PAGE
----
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Cut the salmon fillet in half, crossways. Place one fillet, skin side down, on a piece of cheesecloth, (preferably) or plastic wrap. Place the other fillet, also skin side down, next to the first fillet. Mix the salt and sugar in a small bowl, and work the mixture into the top of both pieces. Sprinkle on the Cognac or vodka, if using. Place all the dill on top of one of the salmon pieces lying on the cheesecloth. Cover the dill with the other salmon fillet, so that the skin side of the second fillet is on top.

Using the cheesecloth, wrap the two pieces together – essentially making what looks like a dill sandwich. Put the salmon package on a sheet pan or some container big enough to hold the salmon and that has an edge to hold the liquid that will exude. If using cheesecloth, cover the container with plastic wrap.

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Now you need to weigh the salmon down. Lay a board, or cookie sheet or any flat object on top of the salmon, and pile on heavy objects, like cans or a brick. Since you’re going to keep this in the refrigerator, I usually just pile on containers that are already there. Turn the salmon every 24 hours and baste with any exuded liquid.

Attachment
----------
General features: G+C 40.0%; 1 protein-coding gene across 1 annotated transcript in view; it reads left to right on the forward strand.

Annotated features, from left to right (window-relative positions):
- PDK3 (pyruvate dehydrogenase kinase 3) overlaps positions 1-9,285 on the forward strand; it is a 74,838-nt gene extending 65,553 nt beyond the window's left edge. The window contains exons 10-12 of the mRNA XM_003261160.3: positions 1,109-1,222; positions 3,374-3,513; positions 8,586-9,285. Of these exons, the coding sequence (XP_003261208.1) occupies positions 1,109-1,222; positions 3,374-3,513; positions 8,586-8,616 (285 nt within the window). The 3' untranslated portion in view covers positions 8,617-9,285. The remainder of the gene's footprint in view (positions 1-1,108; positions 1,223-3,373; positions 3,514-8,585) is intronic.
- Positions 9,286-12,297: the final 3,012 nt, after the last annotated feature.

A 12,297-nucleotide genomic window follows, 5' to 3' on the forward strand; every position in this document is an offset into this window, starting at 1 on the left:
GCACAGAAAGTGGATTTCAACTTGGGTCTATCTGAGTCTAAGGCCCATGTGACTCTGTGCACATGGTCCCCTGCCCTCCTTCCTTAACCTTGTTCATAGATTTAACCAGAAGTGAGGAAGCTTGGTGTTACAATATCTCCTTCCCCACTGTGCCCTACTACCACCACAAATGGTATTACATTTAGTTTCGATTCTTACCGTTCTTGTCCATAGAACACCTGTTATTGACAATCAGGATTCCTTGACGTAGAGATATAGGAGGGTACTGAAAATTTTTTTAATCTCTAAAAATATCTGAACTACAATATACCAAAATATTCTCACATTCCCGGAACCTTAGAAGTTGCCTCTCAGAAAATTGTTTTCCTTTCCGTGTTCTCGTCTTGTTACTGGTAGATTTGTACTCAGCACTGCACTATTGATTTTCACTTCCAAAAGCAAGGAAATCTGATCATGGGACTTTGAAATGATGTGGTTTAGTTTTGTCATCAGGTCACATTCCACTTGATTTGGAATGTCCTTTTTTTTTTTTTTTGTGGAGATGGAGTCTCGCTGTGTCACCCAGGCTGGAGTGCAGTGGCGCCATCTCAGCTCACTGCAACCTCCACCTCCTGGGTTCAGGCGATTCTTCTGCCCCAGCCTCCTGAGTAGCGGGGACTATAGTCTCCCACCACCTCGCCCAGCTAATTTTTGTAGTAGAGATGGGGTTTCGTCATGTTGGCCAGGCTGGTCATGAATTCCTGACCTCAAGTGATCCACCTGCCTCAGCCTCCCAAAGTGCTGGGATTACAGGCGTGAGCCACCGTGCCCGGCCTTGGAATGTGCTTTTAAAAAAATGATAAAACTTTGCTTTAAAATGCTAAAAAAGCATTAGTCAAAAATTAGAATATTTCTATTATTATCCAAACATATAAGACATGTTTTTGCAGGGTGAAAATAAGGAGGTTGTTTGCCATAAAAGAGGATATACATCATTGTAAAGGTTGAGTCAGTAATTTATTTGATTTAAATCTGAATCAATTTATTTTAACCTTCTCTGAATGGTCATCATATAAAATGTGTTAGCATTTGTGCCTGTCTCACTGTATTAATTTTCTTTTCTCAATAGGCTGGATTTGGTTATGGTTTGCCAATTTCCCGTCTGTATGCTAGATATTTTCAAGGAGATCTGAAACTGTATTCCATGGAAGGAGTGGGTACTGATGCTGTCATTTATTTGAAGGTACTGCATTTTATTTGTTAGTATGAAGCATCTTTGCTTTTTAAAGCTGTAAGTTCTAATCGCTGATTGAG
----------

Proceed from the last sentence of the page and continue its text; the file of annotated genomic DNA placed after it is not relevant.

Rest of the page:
Taste a small piece after 48 hours to see if you want any additional salt or sugar – this recipe makes a lightly salted gravlax. To serve, separate the two fillets and brush off the dill. Place on a cutting board with the skin side down. Slice the filet very thinly on the diagonal down to, but not through, the skin. Gravlax can be personalized to match individual preference, using more salt, sugar, or other types of liquor.

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Risotto alla Milanese

I couldn’t finish the course without something that uses saffron – the most expensive food, by weight, in the world. When you cook with saffron, it should be the highlight of the dish, and I know of no better dish than the following classic risotto, serves 4 - 6:


  • 4 tablespoons butter
  • 1 large onion, finely chopped
  • 1 ½ cups Arborio rice
  • ½ cup white wine
  • 1-quart chicken stock, or more as needed
  • 1 teaspoon saffron
  • ¾ cup Parmesan cheese, grated
  • Salt & pepper, to taste
  • 2 tablespoons butter (optional)
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Crush the saffron between your finger and put in a small bowl. Add a tablespoon or so of warm water. Set aside, and heat the chicken stock.

Melt the butter in a medium skillet. Add the onion and sauté until soft and golden. Add the rice, and stir to coat all the grains.